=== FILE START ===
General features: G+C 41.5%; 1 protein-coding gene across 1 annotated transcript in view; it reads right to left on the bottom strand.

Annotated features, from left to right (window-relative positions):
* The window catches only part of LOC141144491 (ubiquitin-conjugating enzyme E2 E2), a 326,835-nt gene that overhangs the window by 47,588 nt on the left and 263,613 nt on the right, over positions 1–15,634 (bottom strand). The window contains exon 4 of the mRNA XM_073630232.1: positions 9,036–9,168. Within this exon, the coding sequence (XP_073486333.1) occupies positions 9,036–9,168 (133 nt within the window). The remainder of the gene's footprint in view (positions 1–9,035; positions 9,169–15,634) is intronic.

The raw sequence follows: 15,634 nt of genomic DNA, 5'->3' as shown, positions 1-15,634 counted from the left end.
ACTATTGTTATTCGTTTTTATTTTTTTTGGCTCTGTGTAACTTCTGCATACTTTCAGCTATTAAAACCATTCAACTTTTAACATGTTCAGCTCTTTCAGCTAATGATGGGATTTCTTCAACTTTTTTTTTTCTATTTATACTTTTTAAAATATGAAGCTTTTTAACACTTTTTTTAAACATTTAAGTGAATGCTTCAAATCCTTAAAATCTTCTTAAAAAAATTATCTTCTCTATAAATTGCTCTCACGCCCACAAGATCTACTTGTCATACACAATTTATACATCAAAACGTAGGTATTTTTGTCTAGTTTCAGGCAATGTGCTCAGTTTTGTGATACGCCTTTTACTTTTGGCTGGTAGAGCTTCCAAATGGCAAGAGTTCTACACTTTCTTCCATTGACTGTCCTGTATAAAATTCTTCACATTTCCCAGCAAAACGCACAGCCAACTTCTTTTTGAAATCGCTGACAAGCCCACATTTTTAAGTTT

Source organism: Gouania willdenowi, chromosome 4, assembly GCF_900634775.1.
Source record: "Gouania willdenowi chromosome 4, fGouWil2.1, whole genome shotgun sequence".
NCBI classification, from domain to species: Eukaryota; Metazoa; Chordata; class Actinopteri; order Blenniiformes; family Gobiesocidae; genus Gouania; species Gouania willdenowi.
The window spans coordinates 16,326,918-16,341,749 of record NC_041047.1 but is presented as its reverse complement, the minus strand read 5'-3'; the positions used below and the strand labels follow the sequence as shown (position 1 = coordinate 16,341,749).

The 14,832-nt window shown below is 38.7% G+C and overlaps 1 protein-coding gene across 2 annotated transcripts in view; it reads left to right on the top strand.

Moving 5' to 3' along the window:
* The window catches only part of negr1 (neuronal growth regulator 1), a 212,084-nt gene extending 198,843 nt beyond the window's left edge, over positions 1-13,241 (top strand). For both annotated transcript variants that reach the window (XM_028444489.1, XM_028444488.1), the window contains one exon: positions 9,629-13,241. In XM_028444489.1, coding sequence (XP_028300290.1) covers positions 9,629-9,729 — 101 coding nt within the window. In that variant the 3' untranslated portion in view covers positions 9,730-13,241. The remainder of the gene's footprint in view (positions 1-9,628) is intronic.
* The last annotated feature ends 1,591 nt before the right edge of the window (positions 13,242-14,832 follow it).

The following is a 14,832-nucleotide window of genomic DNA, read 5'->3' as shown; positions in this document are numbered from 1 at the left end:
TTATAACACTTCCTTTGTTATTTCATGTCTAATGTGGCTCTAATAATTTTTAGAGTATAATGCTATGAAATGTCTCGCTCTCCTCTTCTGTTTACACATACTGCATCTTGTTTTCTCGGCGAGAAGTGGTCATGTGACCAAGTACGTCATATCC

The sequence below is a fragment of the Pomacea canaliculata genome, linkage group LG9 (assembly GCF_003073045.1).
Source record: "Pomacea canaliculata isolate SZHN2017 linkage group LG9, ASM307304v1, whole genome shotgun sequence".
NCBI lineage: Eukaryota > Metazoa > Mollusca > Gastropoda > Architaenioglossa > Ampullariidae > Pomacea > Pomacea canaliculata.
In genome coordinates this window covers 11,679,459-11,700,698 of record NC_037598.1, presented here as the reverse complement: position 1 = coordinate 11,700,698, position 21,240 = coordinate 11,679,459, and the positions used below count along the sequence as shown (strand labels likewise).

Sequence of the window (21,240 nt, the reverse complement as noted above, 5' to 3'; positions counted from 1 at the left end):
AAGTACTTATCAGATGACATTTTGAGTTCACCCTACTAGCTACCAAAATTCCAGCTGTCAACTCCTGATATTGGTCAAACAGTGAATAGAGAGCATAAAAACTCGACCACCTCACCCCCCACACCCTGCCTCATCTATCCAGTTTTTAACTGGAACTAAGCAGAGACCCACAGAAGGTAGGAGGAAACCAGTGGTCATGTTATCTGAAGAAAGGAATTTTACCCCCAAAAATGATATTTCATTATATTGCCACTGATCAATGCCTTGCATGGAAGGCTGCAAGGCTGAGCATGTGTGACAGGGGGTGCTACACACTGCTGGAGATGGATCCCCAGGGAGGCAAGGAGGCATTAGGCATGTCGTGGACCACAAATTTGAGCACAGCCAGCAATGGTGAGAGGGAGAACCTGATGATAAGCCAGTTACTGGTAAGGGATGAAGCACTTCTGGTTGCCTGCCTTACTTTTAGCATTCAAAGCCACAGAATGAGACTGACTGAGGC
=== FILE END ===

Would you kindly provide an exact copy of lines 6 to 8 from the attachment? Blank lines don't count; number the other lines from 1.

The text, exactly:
Source organism: Gouania willdenowi, chromosome 4, assembly GCF_900634775.1.
Source record: "Gouania willdenowi chromosome 4, fGouWil2.1, whole genome shotgun sequence".
NCBI classification, from domain to species: Eukaryota; Metazoa; Chordata; class Actinopteri; order Blenniiformes; family Gobiesocidae; genus Gouania; species Gouania willdenowi.